In what would be another addition in the list of unusual news this year, someone or some parties have been caught red-handed impersonating the exchange platform Bakkt. The act was uncovered after someone claiming to represent Bakkt sent emails to news agencies and appealed for funds.
In what seems to have been a coordinated attempt at outreach, the party, claiming to represent Bakkt, sent emails to several people and organizations in the cryptocurrency world last night. The email, sent by a Gmail address (a red flag already), stated:
The email also includes a link that redirects the user to a webpage, bakktplatform.io, supposedly the homepage for the endeavor. The page in question invites and solicits all investors to join the platform if they “believe in the future of the cryptocurrency market”. The platform seeks $50 million in what it claims to be the second round of Bakkt fundraising and asked investors to make contributions to the platform’s Bitcoin wallet through a minimum transaction value of $100 and a maximum of $25,000.
The platform in question also promises its investors a guaranteed 27.5% return on their investments. The homepage also goes on to announce a launch date of March 12, despite the fact that no such date for Bakkt has been announced on any other media anywhere.
Like the email, the page itself has a lot of red flags. The home page, which is now archived, is littered with spelling and grammatical mistakes. The language apart, it displays no information or links to any of the exchanges the platform claims to be partners with. Further, some investigations have suggested that the website was launched on the back of a domain-owner obscuring service, further implicating the party behind the website as an impostor.
Intercontinental Exchange, the parent company behind Bakkt, has already confirmed the fact that the platform is a fraud and that there has been no communication between them and the party behind bakktplatform.io.
As of now, no coin has been verified to have been sent to the Bitcoin wallet address in question. In fact, considering how bad the scammers in question have been at trying to impersonate Bakkt, it doesn’t seem like anyone is going to fall for this fraud.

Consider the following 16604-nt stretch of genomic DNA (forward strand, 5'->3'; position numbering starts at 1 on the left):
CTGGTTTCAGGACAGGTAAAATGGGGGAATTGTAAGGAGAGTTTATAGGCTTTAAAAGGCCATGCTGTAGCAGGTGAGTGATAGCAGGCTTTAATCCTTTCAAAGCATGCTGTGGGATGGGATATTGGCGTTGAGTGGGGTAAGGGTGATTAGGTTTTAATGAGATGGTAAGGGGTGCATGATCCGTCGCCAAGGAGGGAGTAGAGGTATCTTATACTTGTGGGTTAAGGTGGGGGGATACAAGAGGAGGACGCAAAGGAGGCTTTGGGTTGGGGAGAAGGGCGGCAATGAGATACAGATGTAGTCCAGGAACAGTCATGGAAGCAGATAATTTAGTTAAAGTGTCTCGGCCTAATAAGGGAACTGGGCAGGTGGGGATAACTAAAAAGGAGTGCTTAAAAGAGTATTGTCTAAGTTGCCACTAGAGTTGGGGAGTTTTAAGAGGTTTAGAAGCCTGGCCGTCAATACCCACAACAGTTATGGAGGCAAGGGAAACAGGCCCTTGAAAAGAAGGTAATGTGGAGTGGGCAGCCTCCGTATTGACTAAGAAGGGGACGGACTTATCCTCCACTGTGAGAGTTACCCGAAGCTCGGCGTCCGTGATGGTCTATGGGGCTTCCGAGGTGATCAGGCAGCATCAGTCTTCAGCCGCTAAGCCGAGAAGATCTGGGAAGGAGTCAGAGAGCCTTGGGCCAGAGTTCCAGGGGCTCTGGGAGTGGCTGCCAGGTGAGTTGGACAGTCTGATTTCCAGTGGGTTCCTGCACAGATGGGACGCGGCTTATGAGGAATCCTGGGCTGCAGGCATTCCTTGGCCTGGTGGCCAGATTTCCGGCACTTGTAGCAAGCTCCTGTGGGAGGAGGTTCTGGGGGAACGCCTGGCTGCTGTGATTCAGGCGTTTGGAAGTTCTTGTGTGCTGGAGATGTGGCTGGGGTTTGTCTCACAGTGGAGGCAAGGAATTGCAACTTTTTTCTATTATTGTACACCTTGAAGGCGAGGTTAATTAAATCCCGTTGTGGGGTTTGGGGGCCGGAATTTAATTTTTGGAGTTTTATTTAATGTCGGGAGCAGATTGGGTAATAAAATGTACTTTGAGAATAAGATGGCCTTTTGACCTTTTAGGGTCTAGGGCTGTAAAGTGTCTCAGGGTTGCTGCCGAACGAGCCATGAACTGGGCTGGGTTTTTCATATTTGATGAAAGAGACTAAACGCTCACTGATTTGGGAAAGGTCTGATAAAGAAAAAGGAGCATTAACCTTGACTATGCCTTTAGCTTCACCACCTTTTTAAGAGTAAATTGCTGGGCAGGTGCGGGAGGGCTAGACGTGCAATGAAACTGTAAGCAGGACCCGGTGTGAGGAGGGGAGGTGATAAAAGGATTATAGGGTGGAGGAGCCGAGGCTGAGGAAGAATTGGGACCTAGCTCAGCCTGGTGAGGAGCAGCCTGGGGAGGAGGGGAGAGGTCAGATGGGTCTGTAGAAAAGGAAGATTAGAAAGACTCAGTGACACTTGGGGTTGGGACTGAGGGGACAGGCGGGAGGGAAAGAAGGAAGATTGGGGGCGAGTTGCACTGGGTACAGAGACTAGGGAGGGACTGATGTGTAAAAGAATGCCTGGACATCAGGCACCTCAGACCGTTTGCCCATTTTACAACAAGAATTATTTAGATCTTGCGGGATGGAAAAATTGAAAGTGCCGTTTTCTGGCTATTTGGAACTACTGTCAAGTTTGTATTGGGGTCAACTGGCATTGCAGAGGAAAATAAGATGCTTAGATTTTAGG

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Bitcoin [BTC]: 60 Minutes segment airs on CBS; market relieved over no FUD content
Bitcoin [BTC], the largest cryptocurrency in the world has gained a lot of mainstream media attention over the years. However, most media houses have often failed to deliver the message to the masses, with the main reason being lack of research and knowledge of the subject. The cryptocurrency was thrown back into the spotlight after CBS released a teaser to their latest “60 Minutes” episode, unveiling a few influencers of the industry, speaking about their experience.
The episode, which released on 19 May 2019, immediately grabbed the attention of the cryptocurrency space, with a majority wondering whether the media channel would nail it or fail it. Interestingly, there was a poll conducted on Bitcoin Talk, where the question was ‘CBS 60 Minutes 5/19/19 on Bitcoin. Will it cause FOMO or FUD?’
60 Minutes, broadcast on the CBS Network is one of the oldest and most-watched American television programs, with the focus being “the real story on America’s most prevalent issues”. According to CBS, 60 Minutes has an average of 11.4 million viewers and about a million people who listen to its radio broadcast and podcast.
The show titled ‘Bitcoin’s Wild Ride’ aired hours ago, and covered the story of Charlie Shrem, the founder of BitInstant, Laszlo Hanyecz, the famous pizza guy who is recognized as the first person to make a real-world transaction with Bitcoin, and Marco Streng, the CEO of Genesis Mining. The segment also had Neha Narula, the Director of Digital Currency Initiative at MIT Media Lab, answering questions pertaining to the coin, and Lael Brainard, a member of the US Federal Reserve, speaking about why not Bitcoin.
The show was briefly explained by a Redditor, EternitySphere,
Unlike other mainstream Bitcoin segments, this segment was well-received by the Bitcoin community after a majority agreed that it did not spread FUD and that it was an unbiased episode, contrary to expectations. However, there were few concerns pertaining to a lack of content, with some believing that it failed to explain key information; which includes how it derives it value, albeit there was no FUD.
Franky1 commented on Bitcoin Talk,
“[…] next was the whole describing mining segment involving genesis mining.(facepalm) ASIC’s do not store records(asics have no hard drive).. so saying the mining done by genesis is the location where records are kept can be misguiding people to think genesis mining are ‘the bank’ and user software just ‘watches the numbers and letters'[…]”
Rdbase also remarked on the Bitcoin forum,
“The whole segment was about charlie shrem known as bitcoin moses and his fall into bad luck with taking a payment which was used to buy illegal things on the dark web. It did have some good points but overall it was just directed towards the public view about it. As a skeptical thing to use and banks were safer with its fiat financial system”
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